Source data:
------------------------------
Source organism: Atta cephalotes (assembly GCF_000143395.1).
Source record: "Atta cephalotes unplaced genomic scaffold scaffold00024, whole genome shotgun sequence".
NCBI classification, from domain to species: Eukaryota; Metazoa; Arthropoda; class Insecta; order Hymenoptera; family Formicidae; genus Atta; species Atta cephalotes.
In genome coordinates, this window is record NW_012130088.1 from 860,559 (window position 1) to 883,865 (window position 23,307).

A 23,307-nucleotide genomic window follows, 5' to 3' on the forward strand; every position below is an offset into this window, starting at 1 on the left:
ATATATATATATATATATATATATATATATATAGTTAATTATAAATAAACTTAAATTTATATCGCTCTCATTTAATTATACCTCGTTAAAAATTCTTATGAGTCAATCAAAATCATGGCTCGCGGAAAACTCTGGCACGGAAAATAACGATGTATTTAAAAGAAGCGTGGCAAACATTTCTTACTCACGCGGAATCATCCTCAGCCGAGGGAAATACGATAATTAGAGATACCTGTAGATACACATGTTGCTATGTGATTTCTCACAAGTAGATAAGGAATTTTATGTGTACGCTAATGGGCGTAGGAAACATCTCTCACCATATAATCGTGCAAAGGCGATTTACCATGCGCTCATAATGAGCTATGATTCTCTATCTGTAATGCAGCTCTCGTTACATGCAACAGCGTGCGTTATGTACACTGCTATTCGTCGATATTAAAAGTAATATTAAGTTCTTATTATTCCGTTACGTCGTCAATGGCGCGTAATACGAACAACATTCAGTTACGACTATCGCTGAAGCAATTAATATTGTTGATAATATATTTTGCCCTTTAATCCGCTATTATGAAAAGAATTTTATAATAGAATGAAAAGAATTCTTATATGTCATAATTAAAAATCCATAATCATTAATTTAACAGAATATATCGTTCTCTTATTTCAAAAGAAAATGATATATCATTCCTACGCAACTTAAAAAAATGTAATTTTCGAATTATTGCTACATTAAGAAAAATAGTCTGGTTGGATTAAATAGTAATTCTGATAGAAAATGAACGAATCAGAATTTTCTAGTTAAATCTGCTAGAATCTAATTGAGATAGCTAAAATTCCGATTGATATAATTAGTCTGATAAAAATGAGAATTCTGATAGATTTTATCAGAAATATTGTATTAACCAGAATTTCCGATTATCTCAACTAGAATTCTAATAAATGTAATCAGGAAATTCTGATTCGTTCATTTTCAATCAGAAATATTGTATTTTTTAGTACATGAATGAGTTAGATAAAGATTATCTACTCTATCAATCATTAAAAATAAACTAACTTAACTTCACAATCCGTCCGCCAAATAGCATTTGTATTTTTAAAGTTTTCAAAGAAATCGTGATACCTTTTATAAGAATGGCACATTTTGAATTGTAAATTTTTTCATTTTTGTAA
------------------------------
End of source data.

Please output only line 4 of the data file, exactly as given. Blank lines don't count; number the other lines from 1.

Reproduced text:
In genome coordinates, this window is record NW_012130088.1 from 860,559 (window position 1) to 883,865 (window position 23,307).